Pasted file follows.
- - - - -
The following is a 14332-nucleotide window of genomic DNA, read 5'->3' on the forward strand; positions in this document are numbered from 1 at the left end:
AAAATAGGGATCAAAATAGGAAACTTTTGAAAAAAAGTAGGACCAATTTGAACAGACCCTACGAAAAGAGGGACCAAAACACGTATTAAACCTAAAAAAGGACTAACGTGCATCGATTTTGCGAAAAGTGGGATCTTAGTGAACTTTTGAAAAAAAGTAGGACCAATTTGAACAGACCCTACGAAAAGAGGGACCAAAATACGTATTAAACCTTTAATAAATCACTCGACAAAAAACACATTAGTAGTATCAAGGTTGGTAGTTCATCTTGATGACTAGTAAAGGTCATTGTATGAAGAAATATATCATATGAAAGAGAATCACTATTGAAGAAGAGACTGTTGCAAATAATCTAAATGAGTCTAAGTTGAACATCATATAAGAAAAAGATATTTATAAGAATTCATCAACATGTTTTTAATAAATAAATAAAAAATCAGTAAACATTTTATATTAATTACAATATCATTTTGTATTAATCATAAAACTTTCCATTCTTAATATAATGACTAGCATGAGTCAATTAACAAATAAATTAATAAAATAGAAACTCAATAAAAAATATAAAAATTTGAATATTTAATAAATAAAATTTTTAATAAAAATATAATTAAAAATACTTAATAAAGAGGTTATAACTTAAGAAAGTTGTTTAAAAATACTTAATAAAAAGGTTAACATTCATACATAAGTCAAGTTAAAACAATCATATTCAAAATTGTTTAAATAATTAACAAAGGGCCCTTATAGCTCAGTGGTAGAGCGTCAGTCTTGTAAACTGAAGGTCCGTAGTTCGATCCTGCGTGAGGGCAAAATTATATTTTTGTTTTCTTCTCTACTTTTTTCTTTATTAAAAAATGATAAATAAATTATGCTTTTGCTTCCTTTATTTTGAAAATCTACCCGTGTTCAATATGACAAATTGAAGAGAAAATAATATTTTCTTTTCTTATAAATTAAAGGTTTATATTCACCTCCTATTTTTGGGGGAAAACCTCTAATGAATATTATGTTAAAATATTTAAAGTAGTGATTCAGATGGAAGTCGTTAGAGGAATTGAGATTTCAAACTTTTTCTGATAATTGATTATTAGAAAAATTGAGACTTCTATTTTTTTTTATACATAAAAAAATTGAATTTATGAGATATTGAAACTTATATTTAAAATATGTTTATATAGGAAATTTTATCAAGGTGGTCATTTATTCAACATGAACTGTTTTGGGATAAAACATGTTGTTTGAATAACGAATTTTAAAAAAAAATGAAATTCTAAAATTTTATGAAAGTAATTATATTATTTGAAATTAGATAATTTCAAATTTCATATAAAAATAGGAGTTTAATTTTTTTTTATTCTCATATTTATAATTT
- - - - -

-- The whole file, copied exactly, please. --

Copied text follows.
The following is a 14332-nucleotide window of genomic DNA, read 5'->3' on the forward strand; positions in this document are numbered from 1 at the left end:
AAAATAGGGATCAAAATAGGAAACTTTTGAAAAAAAGTAGGACCAATTTGAACAGACCCTACGAAAAGAGGGACCAAAACACGTATTAAACCTAAAAAAGGACTAACGTGCATCGATTTTGCGAAAAGTGGGATCTTAGTGAACTTTTGAAAAAAAGTAGGACCAATTTGAACAGACCCTACGAAAAGAGGGACCAAAATACGTATTAAACCTTTAATAAATCACTCGACAAAAAACACATTAGTAGTATCAAGGTTGGTAGTTCATCTTGATGACTAGTAAAGGTCATTGTATGAAGAAATATATCATATGAAAGAGAATCACTATTGAAGAAGAGACTGTTGCAAATAATCTAAATGAGTCTAAGTTGAACATCATATAAGAAAAAGATATTTATAAGAATTCATCAACATGTTTTTAATAAATAAATAAAAAATCAGTAAACATTTTATATTAATTACAATATCATTTTGTATTAATCATAAAACTTTCCATTCTTAATATAATGACTAGCATGAGTCAATTAACAAATAAATTAATAAAATAGAAACTCAATAAAAAATATAAAAATTTGAATATTTAATAAATAAAATTTTTAATAAAAATATAATTAAAAATACTTAATAAAGAGGTTATAACTTAAGAAAGTTGTTTAAAAATACTTAATAAAAAGGTTAACATTCATACATAAGTCAAGTTAAAACAATCATATTCAAAATTGTTTAAATAATTAACAAAGGGCCCTTATAGCTCAGTGGTAGAGCGTCAGTCTTGTAAACTGAAGGTCCGTAGTTCGATCCTGCGTGAGGGCAAAATTATATTTTTGTTTTCTTCTCTACTTTTTTCTTTATTAAAAAATGATAAATAAATTATGCTTTTGCTTCCTTTATTTTGAAAATCTACCCGTGTTCAATATGACAAATTGAAGAGAAAATAATATTTTCTTTTCTTATAAATTAAAGGTTTATATTCACCTCCTATTTTTGGGGGAAAACCTCTAATGAATATTATGTTAAAATATTTAAAGTAGTGATTCAGATGGAAGTCGTTAGAGGAATTGAGATTTCAAACTTTTTCTGATAATTGATTATTAGAAAAATTGAGACTTCTATTTTTTTTTATACATAAAAAAATTGAATTTATGAGATATTGAAACTTATATTTAAAATATGTTTATATAGGAAATTTTATCAAGGTGGTCATTTATTCAACATGAACTGTTTTGGGATAAAACATGTTGTTTGAATAACGAATTTTAAAAAAAAATGAAATTCTAAAATTTTATGAAAGTAATTATATTATTTGAAATTAGATAATTTCAAATTTCATATAAAAATAGGAGTTTAATTTTTTTTTATTCTCATATTTATAATTT